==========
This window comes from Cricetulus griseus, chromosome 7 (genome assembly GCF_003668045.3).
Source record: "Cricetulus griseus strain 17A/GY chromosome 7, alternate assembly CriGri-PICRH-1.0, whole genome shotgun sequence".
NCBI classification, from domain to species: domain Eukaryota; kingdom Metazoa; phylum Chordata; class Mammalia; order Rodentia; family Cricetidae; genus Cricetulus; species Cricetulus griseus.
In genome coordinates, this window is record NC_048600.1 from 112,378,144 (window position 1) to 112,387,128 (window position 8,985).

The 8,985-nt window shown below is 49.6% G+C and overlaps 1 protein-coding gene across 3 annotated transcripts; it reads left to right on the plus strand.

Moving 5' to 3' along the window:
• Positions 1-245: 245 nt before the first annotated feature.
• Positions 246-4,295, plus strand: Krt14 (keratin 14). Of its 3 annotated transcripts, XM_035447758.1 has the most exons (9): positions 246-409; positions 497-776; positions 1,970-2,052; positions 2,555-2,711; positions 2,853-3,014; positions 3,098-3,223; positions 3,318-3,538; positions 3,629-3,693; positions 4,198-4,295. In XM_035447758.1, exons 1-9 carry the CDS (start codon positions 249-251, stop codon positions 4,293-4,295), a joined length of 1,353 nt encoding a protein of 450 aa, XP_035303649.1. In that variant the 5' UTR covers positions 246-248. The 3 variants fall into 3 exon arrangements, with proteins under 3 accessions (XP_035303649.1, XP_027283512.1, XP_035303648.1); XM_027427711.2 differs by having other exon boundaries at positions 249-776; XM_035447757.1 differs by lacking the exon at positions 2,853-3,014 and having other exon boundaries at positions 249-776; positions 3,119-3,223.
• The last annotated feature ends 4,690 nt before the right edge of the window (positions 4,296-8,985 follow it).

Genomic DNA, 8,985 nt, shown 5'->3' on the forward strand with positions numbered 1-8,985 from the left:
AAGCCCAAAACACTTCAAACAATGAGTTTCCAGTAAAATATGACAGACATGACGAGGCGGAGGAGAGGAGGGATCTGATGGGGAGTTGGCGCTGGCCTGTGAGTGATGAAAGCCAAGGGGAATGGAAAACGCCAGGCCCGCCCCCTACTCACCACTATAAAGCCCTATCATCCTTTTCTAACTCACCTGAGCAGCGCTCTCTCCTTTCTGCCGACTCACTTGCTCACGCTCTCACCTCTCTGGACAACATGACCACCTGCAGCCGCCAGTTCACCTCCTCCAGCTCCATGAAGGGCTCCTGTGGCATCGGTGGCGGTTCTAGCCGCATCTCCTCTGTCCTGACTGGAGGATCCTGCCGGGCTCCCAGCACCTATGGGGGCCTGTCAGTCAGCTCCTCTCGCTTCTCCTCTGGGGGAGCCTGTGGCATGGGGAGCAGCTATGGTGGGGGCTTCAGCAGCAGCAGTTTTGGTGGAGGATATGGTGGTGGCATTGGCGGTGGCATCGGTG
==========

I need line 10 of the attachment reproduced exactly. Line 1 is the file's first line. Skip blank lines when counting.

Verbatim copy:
Genomic DNA, 8,985 nt, shown 5'->3' on the forward strand with positions numbered 1-8,985 from the left: